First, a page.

USciences Biology Student Behind an Innovative New Product for the Brewing Industry

By Jenna Pizzi

Published on May 21, 2019

Although he isn’t old enough to drink beer, Kent Pham Bio’20 is the researcher behind a new invention that is poised to save the brewing industry millions of dollars in costly recalls.

Pham, originally from southern California, worked as a student researcher with primary investigator Matthew Farber PhD, assistant professor of biology and director of the University’s Brewing Science program, in his biology lab to find a new test to detect saccharomyces cerevisiae var. diastaticus, a wild yeast contaminant which represents a major beer spoilage threat. The yeast contamination has led to costly product recalls due to off-flavors, over-attenuation, and over-carbonation, potentially causing gushing beer, exploding packages, or non-compliance with federal reporting of alcohol by volume.

“It is a quality issue,” said Dr. Farber. “One beer needs to be the same every time.”

FPDMIn 2016, Dr. Farber came to Pham with the research idea, and asked him to test a few experiments and see if he could come up with a good solution to detect the yeast.

“I handed Kent a stack of papers and said, ‘here is a really interesting issue and a problem. Can you help us develop a novel medium to test it?’ and he did,” Farber recalled.

“I didn’t really think this was going to go the distance,” said Pham. “However, once summer rolled around and I got a research grant to stay behind, we realized that this could be something more.” Pham’s work was supported by the USciences Summer Undergraduate Research Fund, which is funded with donor support.

“It is important that we continue to offer experiences that allow our undergraduates to engage in research, particularly during the summer when they can gain more in-depth exposure to the lab,” said Jean-Francois Jasmin, Associate Provost for Research and Graduate Education. “The generous support of our donors enables us to provide such research opportunities to undergraduate students.  ”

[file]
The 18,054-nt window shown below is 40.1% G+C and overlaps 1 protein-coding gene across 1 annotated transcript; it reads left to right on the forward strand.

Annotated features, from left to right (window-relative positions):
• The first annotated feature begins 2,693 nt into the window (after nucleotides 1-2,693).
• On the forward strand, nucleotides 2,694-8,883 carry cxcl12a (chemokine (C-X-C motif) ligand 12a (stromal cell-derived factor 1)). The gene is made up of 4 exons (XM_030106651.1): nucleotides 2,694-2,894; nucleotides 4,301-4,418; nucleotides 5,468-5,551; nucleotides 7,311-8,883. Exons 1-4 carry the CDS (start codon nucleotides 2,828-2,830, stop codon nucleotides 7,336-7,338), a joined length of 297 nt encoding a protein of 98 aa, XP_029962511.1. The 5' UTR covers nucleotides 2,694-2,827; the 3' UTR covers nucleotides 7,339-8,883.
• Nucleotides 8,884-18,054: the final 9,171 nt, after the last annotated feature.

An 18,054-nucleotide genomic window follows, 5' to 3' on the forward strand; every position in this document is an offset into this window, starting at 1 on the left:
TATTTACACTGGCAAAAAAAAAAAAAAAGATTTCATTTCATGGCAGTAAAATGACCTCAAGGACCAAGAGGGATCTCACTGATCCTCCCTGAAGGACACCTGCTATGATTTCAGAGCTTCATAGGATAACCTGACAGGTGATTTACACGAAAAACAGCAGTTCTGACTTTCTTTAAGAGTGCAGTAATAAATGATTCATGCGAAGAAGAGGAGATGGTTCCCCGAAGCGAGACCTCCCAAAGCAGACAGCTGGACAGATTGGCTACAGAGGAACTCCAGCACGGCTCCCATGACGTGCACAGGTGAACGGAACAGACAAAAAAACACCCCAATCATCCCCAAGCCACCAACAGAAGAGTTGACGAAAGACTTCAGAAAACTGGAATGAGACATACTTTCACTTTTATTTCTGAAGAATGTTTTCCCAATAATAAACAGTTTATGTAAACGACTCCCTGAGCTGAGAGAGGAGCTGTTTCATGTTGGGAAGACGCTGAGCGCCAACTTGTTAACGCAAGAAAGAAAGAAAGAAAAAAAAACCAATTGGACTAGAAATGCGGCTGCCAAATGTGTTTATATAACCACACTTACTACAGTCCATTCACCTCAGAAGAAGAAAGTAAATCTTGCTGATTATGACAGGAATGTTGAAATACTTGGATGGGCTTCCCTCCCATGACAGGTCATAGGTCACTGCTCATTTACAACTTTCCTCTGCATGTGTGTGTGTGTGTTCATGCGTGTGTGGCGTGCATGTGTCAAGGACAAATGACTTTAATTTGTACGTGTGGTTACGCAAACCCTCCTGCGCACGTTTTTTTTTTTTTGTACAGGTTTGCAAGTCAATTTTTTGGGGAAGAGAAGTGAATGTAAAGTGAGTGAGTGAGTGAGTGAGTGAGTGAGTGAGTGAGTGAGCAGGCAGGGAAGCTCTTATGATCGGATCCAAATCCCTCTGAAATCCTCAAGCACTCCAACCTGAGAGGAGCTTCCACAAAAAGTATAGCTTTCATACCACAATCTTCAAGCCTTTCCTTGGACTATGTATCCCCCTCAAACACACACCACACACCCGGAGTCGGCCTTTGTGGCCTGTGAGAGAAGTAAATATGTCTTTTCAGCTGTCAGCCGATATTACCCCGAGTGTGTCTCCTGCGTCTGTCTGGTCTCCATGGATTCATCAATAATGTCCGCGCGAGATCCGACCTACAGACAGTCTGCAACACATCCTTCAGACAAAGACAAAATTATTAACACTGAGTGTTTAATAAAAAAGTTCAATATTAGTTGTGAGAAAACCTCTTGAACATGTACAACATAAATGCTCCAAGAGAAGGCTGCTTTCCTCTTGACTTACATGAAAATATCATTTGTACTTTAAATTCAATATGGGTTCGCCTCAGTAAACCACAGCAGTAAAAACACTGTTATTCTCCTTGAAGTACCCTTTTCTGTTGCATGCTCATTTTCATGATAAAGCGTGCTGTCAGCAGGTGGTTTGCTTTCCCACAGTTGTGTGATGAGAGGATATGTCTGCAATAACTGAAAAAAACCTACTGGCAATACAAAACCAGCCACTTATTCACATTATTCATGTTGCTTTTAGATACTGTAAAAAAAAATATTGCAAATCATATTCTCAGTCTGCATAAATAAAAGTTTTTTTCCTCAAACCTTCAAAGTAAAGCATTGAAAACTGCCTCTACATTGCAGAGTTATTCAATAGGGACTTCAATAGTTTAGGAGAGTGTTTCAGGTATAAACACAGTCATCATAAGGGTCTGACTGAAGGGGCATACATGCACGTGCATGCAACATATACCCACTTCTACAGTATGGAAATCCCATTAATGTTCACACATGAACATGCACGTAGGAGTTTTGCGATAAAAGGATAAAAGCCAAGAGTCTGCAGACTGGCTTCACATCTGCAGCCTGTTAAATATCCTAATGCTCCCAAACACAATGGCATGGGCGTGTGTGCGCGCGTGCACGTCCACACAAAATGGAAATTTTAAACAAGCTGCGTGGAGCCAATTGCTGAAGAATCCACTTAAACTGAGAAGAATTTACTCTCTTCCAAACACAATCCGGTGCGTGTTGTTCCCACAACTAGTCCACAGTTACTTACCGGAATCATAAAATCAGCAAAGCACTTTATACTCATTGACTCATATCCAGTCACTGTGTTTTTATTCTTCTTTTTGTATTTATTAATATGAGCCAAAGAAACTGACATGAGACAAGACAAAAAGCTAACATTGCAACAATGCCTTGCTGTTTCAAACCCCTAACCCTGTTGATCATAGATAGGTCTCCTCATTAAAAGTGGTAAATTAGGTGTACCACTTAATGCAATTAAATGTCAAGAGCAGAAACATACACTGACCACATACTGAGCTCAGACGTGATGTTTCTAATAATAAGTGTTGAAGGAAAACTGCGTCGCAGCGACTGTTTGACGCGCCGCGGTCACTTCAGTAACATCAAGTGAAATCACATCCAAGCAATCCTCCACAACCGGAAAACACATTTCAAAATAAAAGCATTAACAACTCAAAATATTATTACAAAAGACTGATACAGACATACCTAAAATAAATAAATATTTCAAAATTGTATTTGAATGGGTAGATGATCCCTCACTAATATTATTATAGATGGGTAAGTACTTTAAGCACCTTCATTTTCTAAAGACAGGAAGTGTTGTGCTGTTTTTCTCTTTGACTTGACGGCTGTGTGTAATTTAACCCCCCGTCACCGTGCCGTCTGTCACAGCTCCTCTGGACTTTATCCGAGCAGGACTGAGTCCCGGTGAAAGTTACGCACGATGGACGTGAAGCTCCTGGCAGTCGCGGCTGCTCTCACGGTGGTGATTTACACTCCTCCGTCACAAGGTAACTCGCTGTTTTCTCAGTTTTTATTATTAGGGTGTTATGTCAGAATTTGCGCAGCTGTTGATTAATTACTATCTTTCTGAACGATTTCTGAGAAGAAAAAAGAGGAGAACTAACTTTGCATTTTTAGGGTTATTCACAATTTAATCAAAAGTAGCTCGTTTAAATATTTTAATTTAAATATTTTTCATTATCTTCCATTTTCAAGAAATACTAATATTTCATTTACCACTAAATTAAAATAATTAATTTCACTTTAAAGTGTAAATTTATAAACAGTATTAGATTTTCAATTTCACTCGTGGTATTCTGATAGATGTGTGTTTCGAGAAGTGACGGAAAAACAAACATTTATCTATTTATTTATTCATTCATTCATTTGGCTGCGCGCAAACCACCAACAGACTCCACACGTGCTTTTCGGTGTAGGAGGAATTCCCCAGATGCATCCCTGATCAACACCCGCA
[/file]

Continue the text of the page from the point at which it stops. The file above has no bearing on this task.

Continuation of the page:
Pham and Dr. Farber applied for provisional patent protection for their test to detect yeast contamination in 2018 and licensed the product to Weber Scientific shortly thereafter.

Farber and PhamI really like applying science and research to the real world,” said Pham. ”I want to see something being made rather than just discovering something and having to sit on it for a couple of years before anything happens. I want a visible impact.”

Pham credits USciences small size to giving him the opportunity to pursue research in his first year and being able to stay involved in the lab each year since.

“I know friends back in California where their undergrad class is over 5,000. With schools like that I wouldn't have been able to get into a research lab until my fourth year and that would have been too late to take advantage of these opportunities. The campus is a close knit community where students understand one another,” Pham said. He encourages new students to get involved early as it will be a process of self discovery that will yield many new friends along the way.

Pham will be graduating early, pursuing various research opportunities to discover other aspects of biology including at Woods Hole Oceanographic Institution in Woods Hole, Mass. Pham hopes to continue his education and research in academia and hopes to obtain a PhD.

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